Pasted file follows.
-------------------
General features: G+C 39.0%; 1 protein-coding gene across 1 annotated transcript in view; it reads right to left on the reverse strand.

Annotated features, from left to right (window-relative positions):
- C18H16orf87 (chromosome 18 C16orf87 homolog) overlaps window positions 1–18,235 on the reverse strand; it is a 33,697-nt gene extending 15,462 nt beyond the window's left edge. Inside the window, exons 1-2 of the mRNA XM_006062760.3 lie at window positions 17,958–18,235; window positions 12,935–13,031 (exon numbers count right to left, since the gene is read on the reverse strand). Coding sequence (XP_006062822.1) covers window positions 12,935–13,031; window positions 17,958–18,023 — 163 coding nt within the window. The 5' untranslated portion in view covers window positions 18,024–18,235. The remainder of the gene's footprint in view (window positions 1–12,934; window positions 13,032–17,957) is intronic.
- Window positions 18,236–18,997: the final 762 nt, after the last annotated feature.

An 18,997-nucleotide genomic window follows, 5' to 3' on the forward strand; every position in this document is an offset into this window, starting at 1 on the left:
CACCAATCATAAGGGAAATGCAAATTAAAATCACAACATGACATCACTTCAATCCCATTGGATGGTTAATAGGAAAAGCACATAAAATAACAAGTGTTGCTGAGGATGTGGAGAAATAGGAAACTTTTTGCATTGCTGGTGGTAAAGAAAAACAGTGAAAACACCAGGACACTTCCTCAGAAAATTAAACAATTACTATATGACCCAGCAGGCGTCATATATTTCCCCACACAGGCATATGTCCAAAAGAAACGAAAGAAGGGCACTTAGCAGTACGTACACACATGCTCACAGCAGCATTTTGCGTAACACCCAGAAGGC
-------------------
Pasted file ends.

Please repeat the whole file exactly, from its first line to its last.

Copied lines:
General features: G+C 39.0%; 1 protein-coding gene across 1 annotated transcript in view; it reads right to left on the reverse strand.

Annotated features, from left to right (window-relative positions):
- C18H16orf87 (chromosome 18 C16orf87 homolog) overlaps window positions 1–18,235 on the reverse strand; it is a 33,697-nt gene extending 15,462 nt beyond the window's left edge. Inside the window, exons 1-2 of the mRNA XM_006062760.3 lie at window positions 17,958–18,235; window positions 12,935–13,031 (exon numbers count right to left, since the gene is read on the reverse strand). Coding sequence (XP_006062822.1) covers window positions 12,935–13,031; window positions 17,958–18,023 — 163 coding nt within the window. The 5' untranslated portion in view covers window positions 18,024–18,235. The remainder of the gene's footprint in view (window positions 1–12,934; window positions 13,032–17,957) is intronic.
- Window positions 18,236–18,997: the final 762 nt, after the last annotated feature.

An 18,997-nucleotide genomic window follows, 5' to 3' on the forward strand; every position in this document is an offset into this window, starting at 1 on the left:
CACCAATCATAAGGGAAATGCAAATTAAAATCACAACATGACATCACTTCAATCCCATTGGATGGTTAATAGGAAAAGCACATAAAATAACAAGTGTTGCTGAGGATGTGGAGAAATAGGAAACTTTTTGCATTGCTGGTGGTAAAGAAAAACAGTGAAAACACCAGGACACTTCCTCAGAAAATTAAACAATTACTATATGACCCAGCAGGCGTCATATATTTCCCCACACAGGCATATGTCCAAAAGAAACGAAAGAAGGGCACTTAGCAGTACGTACACACATGCTCACAGCAGCATTTTGCGTAACACCCAGAAGGC